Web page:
At the time, it was something new for teams that would typically book concerts as a traditional rental in which they generated revenue from parking and concessions. By taking risk, there was a greater upside for the teams to gain a greater share of revenue in the deals they signed with promoters.

Plus, they had a much better chance of securing a Chesney date by having “skin in the game.” The Steelers and Chiefs have successfully adopted the model.

“Kenny showed that our stadiums are doable and there are partnerships to be formed,” Sacco said. “Stadium shows are back and getting bigger and better.”

Fifteen years later, those teams wearing the promoter’s hat have become very good at marketing Kenny Chesney shows, GSN’s consultant Jeff Apregan said.

“One of the great benefits is they have all of the team’s assets [and customer database] to bring to the table, which is really important,” he said. “Chesney’s team understands and appreciates it. The teams want it to be a great event. They want the artist to be happy and (to) want to come back.”

Arrowhead Stadium has played host to Chesney on six occasions, starting in 2011, two years after Donovan arrived in Kansas City. The facility, which opened in 1973, had gone through a $375 million renovation. Arrowhead had booked about 50 concerts over the years but had not had an on-field show in about a decade.

That changed after Donovan approached Chiefs owners the Hunt family and told them the timing was right to get back into the concert business. Donovan knew there was no better person to relaunch live music at Arrowhead than Chesney, and he connected with Messina to get a deal done.

The July 2011 show grossed $4.36 million in tickets sales with attendance of 52,523, which at the time was the fifth-biggest crowd for an Arrowhead concert.

“For Kenny, it was just another show; he does this every time he tours,” Donovan said. “For us, it was really powerful. At the venue, it was a magical night. Fans still talk about it. It put us back on the map with everybody in the touring business, proving that we could put 50,000 in the stadium in Kansas City.”

Since that time, Chesney has set attendance records twice at Arrowhead, in 2015 and 2018. Taylor Swift broke Chesney’s mark during her recent show at Arrowhead, “so we expect that when Kenny comes back he’s going to break Taylor’s record,” Donovan said. “It’s trending in the right direction.”

How does Chesney keep the stadium shows fresh? Overall, it’s his brilliance as a performer, in addition to mixing a variety of support acts on the bill, say those who have booked him multiple times.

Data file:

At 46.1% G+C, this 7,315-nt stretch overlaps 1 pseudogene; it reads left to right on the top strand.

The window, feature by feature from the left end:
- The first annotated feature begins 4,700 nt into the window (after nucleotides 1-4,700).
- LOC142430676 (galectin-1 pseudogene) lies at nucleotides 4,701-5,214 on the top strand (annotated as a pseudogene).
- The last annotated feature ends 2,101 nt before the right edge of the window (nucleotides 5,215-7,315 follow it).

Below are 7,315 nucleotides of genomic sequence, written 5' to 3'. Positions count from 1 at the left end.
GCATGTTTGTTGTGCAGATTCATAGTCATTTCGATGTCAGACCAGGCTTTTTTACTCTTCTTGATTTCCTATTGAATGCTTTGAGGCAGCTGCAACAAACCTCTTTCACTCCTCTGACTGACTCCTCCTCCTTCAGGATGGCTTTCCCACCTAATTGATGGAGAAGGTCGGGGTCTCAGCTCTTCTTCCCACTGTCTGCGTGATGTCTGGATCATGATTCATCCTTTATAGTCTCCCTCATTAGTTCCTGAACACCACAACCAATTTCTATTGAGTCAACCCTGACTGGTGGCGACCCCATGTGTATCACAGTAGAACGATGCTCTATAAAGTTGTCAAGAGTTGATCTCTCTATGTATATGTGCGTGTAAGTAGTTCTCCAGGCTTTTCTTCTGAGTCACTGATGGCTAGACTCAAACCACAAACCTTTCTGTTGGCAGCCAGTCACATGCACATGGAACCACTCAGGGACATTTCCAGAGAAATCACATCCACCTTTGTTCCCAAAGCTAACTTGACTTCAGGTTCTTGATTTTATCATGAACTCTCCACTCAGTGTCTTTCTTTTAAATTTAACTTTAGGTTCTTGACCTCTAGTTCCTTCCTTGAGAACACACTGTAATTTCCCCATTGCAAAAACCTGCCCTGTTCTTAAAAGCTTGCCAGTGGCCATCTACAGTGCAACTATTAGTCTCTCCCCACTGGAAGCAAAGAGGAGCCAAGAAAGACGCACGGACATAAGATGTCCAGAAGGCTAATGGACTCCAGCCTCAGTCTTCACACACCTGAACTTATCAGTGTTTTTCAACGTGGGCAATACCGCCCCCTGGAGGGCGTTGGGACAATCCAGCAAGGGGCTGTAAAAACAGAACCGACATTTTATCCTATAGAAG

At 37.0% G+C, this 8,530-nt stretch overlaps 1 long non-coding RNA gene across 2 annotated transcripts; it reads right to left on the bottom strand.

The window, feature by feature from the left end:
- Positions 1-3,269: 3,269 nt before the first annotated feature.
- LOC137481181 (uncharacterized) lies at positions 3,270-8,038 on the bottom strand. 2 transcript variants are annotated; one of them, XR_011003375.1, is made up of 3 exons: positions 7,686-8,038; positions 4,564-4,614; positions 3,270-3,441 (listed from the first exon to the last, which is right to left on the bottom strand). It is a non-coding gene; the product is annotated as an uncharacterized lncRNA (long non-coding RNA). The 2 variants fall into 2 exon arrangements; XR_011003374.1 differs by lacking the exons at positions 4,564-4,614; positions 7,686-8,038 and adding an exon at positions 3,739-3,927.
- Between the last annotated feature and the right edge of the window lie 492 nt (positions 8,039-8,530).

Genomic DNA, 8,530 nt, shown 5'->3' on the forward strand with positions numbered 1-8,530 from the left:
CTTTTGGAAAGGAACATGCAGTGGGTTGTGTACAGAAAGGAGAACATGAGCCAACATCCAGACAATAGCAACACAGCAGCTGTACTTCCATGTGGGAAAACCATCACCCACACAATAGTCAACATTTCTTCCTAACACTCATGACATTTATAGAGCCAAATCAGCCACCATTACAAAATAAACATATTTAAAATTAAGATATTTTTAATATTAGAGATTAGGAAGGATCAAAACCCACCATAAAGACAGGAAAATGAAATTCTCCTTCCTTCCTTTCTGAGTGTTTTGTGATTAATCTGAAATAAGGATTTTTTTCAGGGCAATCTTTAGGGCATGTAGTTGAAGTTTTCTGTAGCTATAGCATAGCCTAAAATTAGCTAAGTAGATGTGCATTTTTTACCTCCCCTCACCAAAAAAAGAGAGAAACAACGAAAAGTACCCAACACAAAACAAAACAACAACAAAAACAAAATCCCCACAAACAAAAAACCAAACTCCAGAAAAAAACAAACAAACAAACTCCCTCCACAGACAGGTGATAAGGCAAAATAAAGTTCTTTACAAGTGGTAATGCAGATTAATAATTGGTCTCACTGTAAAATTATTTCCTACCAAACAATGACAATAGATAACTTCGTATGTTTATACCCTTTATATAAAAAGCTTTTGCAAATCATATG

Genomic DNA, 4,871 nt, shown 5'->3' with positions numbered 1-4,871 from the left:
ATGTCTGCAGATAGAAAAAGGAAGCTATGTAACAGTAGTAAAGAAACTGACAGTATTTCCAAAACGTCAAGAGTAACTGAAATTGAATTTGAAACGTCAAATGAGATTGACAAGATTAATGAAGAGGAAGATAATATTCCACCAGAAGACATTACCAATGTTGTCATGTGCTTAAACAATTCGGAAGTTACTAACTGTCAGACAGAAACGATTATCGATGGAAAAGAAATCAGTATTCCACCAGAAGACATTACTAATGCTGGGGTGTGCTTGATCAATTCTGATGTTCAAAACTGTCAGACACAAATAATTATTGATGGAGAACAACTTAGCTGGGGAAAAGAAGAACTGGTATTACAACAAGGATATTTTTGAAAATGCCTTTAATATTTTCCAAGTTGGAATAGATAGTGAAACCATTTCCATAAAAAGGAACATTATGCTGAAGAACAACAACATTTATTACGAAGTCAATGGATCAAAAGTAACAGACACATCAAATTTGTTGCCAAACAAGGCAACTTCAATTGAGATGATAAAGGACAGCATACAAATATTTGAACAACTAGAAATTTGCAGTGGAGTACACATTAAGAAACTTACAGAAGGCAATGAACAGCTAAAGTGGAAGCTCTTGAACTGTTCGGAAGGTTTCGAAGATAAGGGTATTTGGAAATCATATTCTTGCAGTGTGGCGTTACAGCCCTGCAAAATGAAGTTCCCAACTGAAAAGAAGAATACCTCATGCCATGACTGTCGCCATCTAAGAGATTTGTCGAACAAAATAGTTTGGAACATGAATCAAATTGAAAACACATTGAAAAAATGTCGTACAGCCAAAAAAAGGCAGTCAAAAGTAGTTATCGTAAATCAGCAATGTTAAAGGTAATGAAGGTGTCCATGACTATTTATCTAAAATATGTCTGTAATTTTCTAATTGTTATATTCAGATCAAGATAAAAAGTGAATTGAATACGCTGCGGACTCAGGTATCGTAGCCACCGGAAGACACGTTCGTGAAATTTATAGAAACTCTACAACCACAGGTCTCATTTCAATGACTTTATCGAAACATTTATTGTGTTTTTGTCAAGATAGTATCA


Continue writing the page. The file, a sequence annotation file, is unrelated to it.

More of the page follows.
“Kenny understands his audience and how to perform to that audience,” Donovan said.

“There’s really very few like that who really light up the stage that way. He’s developed sort of this experience that is as much about the day as it is about anything else, and that’s something we celebrate here in Kansas City, when you think about the traditions of Arrowhead and tailgating. Kenny fits that well.”

Apregan said people know what they’re going to get in a full day of live music, and the tickets are priced at an affordable level to provide great value. Teams add to the experience by upgrading pre-event hospitality outside the venue. The Steelers did it this year with Tailgate Guys, a third-party vendor.

“One of the things that has changed in country music over the last 15 years is that it’s accessible to young people,” he said. “Twenty years ago, country music wasn’t something that a 20-year-old would be thinking about going to see. I’d go to a stadium … and feel like I’m the oldest guy in the place.”

“The genre has done a lot to move itself forward,” Apregan said. “Kenny, in particular, headlining all these stadiums and having the sustained success he’s had … it’s the kind of threshold that a lot of other artists look to and hope to accomplish the same thing.”

What’s the future hold for the Kenny Chesney stadium franchise? At what point does the party end?

“It’s a great question, and I’m not equipped to answer it,” Apregan said. “He can pretty much do what he wants, including sitting on the beach. But he’s certainly worked hard. Look at all the tours. He hasn’t slowed down yet. We love guys that work.”

Said Sacco: “He was energized this year. He’s still got it, and anybody that’s counting him out, shame on them.”

For more on Kenny Chesney’s record-setting Trip Around the Sun tour from an artist’s perspective, pick up the new Pollstar.